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$(textBox).focus( function() {
    $(spans).css({"background-position": "0 100%"});
$(textBox).blur( function() {
    $(spans).css({"background-position": "0 0"});

This is already short but it's either I am just too paranoid, or we could code this shorter by

$(textBox).bind('focus blur', function() { *do toggle here* });

or something else.

Any help would be greatly appreciated. =)

share|improve this question
paranoid indeed. haha, just kidding. – o.k.w Dec 1 '09 at 9:01
Reading minds in not yet supported by jQuery, although you might see it in the near future. ;) – Emil Ivanov Dec 1 '09 at 9:02
up vote 5 down vote accepted

Try this:

$( textBox ).focus( function(){...} ).blur( function() {...} );

And yes, you can also use the bind() function as you specified.

I find my version more readable.

Good luck!

share|improve this answer
chaining... but can we not make it to something like $(textBox).bind('focus blur', function() { do toggle here }); – Jronny Dec 1 '09 at 9:02
I think this is still not 'optimized' enough for our dear friend :P – o.k.w Dec 1 '09 at 9:03
=)... It's just that there is a toggleClass, so is there a toggleCss or the like? – Jronny Dec 1 '09 at 9:06

You can try this as well:

$(textBox).bind('focus blur', function(e) {
    var bg = (e.type=='blur') ? '0 0' : '0 100%';
    $(spans).css({"background-position": bg});

share|improve this answer
salamat kababayan! – Jronny Dec 1 '09 at 9:23

I think there's a line between optimization and code clarity. Without any further evidence, I don't believe you'll see any major improvements as far as optimizations go.

Keeping these two separate allows for a very quick and easy scan... No logic to go through. Its just "When this happens, then do this". Simple and you're probably losing, if anything, very little.

Edit: If like you mentioned in a comment you want to toggle the class, you could

$(textBox).bind('focus blur', function() { 
var currentClass = $(this).attr('class');
var newClass = currentClass == 'gotFocus' ? 'noFocus' : 'gotFocus';
$(this).removeClass(currentClass).addClass(newClass); });
share|improve this answer
Thanks a lot for the help... But I need to use plain css there instead of classes. =) Guess I'll stick to my code + chaining... – Jronny Dec 1 '09 at 9:20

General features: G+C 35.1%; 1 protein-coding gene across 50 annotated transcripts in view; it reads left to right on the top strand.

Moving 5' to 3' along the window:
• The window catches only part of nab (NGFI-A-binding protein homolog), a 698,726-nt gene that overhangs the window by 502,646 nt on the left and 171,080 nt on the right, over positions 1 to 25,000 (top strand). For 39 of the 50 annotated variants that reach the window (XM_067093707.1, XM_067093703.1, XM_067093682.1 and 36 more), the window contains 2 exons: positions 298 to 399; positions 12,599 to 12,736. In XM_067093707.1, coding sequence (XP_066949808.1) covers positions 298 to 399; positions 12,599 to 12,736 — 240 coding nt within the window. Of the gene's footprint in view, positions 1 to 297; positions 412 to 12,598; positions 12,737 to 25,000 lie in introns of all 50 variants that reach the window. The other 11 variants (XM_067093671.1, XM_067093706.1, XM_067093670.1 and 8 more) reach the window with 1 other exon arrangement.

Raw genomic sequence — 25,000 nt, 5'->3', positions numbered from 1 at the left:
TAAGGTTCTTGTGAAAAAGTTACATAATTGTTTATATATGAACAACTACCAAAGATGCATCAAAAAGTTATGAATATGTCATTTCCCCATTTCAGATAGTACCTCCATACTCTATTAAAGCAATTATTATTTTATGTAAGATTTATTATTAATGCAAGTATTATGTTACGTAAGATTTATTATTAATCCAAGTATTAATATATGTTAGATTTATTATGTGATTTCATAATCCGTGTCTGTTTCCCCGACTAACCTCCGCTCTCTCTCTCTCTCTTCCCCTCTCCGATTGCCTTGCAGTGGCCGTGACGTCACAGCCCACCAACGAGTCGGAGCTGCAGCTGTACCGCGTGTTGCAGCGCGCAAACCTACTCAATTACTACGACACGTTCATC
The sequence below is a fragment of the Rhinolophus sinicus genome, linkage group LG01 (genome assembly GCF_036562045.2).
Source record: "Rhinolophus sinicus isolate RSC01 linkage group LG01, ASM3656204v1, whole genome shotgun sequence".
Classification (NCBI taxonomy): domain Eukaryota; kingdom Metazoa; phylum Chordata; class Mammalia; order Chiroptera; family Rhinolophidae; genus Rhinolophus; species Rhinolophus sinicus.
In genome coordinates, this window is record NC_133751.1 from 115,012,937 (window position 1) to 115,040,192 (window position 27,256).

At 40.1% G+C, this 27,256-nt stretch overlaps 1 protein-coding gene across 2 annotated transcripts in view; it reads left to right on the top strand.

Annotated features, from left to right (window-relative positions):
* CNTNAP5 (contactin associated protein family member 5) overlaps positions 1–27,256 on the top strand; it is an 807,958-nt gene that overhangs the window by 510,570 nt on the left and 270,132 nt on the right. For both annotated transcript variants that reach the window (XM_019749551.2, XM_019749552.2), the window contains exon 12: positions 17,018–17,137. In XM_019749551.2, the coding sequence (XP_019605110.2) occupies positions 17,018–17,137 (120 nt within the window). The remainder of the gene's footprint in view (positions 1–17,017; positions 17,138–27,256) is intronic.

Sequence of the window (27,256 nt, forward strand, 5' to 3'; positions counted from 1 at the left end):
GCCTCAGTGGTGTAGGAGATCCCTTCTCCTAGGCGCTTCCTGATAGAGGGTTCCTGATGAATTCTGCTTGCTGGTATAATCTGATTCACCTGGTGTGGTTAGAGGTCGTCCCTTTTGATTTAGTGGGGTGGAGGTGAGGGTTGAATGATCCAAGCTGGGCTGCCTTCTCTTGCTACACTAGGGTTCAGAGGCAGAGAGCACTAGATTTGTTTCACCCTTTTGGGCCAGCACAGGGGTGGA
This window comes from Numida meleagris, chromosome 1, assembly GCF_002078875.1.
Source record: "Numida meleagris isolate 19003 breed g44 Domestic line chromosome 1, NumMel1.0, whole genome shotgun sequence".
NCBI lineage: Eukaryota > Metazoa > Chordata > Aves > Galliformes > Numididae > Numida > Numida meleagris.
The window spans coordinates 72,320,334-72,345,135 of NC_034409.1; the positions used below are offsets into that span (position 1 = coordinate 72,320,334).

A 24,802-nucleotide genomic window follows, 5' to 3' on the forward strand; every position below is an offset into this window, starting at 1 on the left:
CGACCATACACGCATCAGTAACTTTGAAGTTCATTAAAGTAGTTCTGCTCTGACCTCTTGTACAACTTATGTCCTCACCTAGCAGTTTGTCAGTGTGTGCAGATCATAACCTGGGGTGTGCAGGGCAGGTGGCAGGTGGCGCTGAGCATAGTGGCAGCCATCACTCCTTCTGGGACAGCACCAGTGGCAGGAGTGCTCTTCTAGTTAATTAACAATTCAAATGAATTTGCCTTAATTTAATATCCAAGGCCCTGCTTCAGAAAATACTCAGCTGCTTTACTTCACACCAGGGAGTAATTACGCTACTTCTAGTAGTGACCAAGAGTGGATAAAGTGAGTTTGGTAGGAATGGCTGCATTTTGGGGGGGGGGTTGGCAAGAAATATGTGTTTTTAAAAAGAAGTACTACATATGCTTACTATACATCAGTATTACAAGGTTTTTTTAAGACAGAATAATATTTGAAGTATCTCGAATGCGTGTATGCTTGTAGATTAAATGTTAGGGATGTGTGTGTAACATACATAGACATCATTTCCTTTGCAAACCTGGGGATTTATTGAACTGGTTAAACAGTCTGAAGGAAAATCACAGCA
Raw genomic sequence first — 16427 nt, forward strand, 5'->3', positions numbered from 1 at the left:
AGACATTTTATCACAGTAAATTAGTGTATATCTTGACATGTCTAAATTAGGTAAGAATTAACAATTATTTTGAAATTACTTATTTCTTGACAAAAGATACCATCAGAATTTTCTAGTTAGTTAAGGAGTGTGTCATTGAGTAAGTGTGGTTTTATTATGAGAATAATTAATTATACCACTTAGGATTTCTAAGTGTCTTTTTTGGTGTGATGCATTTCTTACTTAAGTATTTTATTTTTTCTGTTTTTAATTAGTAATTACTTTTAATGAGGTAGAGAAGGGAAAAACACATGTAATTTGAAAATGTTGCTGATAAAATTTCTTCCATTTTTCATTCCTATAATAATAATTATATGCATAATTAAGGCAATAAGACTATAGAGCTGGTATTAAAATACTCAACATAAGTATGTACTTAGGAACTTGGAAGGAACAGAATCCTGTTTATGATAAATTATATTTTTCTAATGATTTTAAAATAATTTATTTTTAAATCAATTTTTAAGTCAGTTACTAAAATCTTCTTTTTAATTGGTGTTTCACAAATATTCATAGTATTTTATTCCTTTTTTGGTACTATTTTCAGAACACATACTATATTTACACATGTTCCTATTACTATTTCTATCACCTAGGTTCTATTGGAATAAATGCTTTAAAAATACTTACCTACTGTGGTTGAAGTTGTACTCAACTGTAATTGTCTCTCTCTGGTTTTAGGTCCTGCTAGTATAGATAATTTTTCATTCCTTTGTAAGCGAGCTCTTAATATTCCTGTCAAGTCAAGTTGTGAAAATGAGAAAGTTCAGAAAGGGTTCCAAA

you could: var currentCss = $(this).css('background-position'); var newCss = currentCss == "0 100%" ? "0 0" : "0 100%"; $(this).css('backgroun-position', newCss); – Dave Archer Dec 1 '09 at 9:34
@jerjer's solution is neater than mine :-) – Dave Archer Dec 1 '09 at 9:47

If you want to use the same function for both the events, you need to use a way of changing the effect that can be used to turn it both ways. Something like:

$(textBox).bind('focus blur', function() { $(spans).toggleClass('over'); });

If there are a lot of elements that you want to change the effect on, you should consider using the cascading effect of CSS instead of letting jQuery change the class for all the elements, i.e. changing the class for a single parent element, and have a style that targets all the child elements that you want to affect:

#container span { background-position: 0 0; }
#container.over span { background-position: 0 100%; }

Changing the class of the parent will change the style of all affected children:

$(textBox).bind('focus blur', function() { $('#container').toggleClass('over'); });
share|improve this answer
$("#test").bind("focus blur", function (e) {
    $(spans).css({"background-position": e.type === "focus" ? "0 100%" : "0 0"});
share|improve this answer

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